Researchers are investigating the role of tau in the link between early menopause, delayed hormone therapy and Alzheimer’s disease

Women are more likely than men to develop Alzheimer’s disease (AD). Mass General Brigham researchers had led a study exploring the relationship between age on menopause, the use of hormone therapy and Alzheimer’s disease. Results suggest that early age at menopause may be a risk factor for AD dementia.

What is premature menopause?

The NHS defines premature menopause as, Premature menopause, or premature ovarian insufficiency (POI), is defined as being menopause that happens before the age of 40. Premature menopause is estimated to affect 1% of women under the age of 40 years and 0.1% of women under the age of 30 years.”

Essentially, it is when menopause occurs spontaneously before the age of 40. It can also be due to surgical intervention before the age of 45. Premature menopause has been associated with an increased risk of Alzheimer’s disease dementia.

How does HT impact menopause?

Though HT improves many severe symptoms related to menopause and can possibly prevent cognitive impairment, a study by the Women’s Health Initiative (WHI) found that, when compared to a placebo, HT use was associated with a nearly two-fold higher increase in dementia.

Corresponding author Rachel Buckley, PhD, of the Department of Neurology at Massachusetts General Hospital (MGH) and colleagues, used positron emission tomography (PET) neuroimaging to understand these results further. They planned to study how the presence of two proteins involved in AD dementia, amyloid-β and tau, related to age at menopause and HT use.

‘When it comes to hormone therapy, timing is everything’

“When it comes to hormone therapy, timing is everything,” adds co-author JoAnn Manson, MD, MPH, DrPH, one of the lead investigators of the WHI and chief of the Division of Preventive Medicine at Brigham and Women’s Hospital.

“Our previous findings from the WHI suggested that starting HT early in menopause, rather than late initiation, provides better outcomes for heart disease, cognitive function, and all-cause mortality — and this study suggests that the same is true for tau deposition.”

The researchers analyzed PET scans from 292 cognitively unimpaired adults and data from the Wisconsin Registry for Alzheimer’s Prevention (WRAP) to determine levels of amyloid-β and tau in seven brain regions.

Tau, which is present in greater quantities in women than men in these brain regions, was the primary focus of the investigation. This is because tau can help us to explore the sex-specific aspects of AD dementia.

The link between delayed hormone therapy and Alzheimer’s disease dementia

Buckley explains: “HT is the most reliable way to ameliorate severe menopause symptoms, but over the last few decades, there has been a lack of clarity on how HT affects the brain.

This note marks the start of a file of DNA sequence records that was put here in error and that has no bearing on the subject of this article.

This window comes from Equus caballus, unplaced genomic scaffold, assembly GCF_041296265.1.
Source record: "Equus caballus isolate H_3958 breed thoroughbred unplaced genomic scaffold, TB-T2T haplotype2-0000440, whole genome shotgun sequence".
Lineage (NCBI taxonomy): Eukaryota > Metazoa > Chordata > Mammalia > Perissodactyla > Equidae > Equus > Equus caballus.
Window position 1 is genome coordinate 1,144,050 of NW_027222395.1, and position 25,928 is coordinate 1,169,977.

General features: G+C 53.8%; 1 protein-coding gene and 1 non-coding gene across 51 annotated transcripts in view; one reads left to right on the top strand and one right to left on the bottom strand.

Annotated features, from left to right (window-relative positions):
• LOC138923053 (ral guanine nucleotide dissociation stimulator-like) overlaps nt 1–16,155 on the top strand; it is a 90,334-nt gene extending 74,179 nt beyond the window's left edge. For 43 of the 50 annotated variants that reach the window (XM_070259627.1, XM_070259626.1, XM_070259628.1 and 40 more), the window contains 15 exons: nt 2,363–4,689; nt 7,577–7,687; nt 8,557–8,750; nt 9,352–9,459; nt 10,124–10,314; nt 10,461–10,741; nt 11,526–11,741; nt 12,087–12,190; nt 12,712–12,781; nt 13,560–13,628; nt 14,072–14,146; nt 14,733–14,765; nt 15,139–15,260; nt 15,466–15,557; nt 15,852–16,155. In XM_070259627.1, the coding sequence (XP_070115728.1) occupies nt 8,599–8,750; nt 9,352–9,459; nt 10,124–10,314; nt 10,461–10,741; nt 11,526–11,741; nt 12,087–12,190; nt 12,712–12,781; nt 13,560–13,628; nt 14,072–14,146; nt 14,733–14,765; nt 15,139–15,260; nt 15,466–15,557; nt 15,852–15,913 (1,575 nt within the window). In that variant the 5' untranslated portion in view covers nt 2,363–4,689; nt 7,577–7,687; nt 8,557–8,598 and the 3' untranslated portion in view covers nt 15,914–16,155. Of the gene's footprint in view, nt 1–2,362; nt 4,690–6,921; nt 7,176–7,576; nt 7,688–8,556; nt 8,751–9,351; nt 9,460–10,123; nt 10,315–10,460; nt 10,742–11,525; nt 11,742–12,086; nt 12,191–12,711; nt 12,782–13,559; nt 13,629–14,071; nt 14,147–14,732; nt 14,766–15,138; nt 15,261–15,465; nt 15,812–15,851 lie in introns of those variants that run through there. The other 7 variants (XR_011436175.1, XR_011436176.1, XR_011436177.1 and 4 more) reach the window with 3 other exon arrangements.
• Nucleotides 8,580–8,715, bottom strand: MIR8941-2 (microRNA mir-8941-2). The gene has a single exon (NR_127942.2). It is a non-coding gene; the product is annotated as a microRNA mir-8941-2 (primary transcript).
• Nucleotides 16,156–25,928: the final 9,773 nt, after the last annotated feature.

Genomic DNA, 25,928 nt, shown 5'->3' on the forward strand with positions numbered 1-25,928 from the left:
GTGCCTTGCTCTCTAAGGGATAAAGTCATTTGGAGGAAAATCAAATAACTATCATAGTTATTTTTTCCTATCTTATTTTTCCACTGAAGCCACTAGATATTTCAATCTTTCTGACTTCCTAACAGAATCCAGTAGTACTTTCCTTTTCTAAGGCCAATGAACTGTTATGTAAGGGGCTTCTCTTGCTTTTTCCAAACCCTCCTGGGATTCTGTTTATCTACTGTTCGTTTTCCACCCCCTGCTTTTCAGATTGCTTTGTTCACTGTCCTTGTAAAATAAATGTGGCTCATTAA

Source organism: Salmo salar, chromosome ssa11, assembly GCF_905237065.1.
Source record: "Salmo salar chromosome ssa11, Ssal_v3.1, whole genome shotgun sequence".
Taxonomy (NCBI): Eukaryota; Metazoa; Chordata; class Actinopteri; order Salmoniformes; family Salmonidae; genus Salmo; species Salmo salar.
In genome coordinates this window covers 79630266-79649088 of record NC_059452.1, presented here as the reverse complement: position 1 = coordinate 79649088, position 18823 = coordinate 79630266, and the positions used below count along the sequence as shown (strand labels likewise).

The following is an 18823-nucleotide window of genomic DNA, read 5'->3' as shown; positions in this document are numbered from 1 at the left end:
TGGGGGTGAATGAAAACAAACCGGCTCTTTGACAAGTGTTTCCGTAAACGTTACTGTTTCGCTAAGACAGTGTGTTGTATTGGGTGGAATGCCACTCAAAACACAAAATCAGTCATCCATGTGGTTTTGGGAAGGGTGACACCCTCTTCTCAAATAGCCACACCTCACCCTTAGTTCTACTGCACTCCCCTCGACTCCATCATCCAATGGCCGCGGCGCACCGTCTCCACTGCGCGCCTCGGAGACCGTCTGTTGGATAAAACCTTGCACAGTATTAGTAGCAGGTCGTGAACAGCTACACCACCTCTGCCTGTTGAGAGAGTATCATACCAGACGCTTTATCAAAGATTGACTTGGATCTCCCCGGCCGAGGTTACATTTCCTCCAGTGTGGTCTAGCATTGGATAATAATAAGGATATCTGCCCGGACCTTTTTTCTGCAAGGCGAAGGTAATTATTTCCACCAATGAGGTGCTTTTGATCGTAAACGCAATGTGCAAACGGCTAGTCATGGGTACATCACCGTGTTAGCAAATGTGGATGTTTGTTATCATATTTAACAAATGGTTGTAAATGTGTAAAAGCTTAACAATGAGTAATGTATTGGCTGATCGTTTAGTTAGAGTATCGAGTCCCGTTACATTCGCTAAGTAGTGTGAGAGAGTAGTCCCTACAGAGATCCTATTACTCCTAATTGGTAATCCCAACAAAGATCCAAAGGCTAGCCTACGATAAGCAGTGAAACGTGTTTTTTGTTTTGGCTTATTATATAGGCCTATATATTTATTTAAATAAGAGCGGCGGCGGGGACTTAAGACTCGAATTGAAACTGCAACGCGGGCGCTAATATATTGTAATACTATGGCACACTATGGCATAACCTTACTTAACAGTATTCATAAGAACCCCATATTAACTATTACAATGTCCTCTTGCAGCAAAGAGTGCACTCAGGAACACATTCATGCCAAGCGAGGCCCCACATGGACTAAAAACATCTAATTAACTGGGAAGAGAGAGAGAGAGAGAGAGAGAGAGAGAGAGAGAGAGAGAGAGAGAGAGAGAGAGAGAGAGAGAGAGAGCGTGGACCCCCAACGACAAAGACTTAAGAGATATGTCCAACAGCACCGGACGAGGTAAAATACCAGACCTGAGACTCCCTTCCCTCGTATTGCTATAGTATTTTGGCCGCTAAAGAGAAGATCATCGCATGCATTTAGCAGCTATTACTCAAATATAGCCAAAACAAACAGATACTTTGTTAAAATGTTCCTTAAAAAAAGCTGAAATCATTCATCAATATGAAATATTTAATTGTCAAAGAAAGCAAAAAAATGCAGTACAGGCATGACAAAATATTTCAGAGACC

“We found that the highest levels of tau, a protein involved in Alzheimer’s disease, were only observed in hormone therapy users who reported a long delay between age at menopause onset and their initiation of hormone therapy.

“The idea that tau deposition may underlie the association between late hormone therapy intervention and Alzheimer’s disease dementia was a huge finding, something that hadn’t been seen before.”

Women have greater levels of tau compared to men of the same age

Women had greater levels of tau compared to men of the same age, but this is to be expected. This was especially true in cases with elevated amyloid-β.

Researchers found that an association between abnormal levels of amyloid-β and tau was much stronger in women who had earlier menopause onset.

Tau levels were high in the entorhinal and inferior temporal regions. This is located close to the memory centre of the brain. It is known to be involved in the progression of AD dementia.

Many women who experience premature menopause use HT, and so the team wanted to see if HT use was associated with amyloid-β and tau. They observed that late initiation of HT, a minimum of five years after menopause, drove this relationship.

The future of researching the link between hormone therapy and Alzheimer’s disease

Researchers plan further to study the sex-specific risk factors for AD dementia. This means analyzing biological signatures, including:

  • Sex hormones
  • Blood plasma
  • X-chromosome

Understanding tau’s role in women and its impact on the brain is also vital. Earlier menopause and late HT initiation may be associated with increased tau, even in cognitively unimpaired women.

“Up to 10% of women experience premature or early menopause, and our findings suggest that earlier age at menopause may be a risk factor for AD dementia,” said first author Gillian Coughlan, PhD, of the MGH Department of Neurology.

“Hormone therapy can have negative effects on cognition, but only if initiated several years after age at menopause. These observational findings support clinical guidelines that state hormone therapy should be administered close to menopause onset, but not several years after.”


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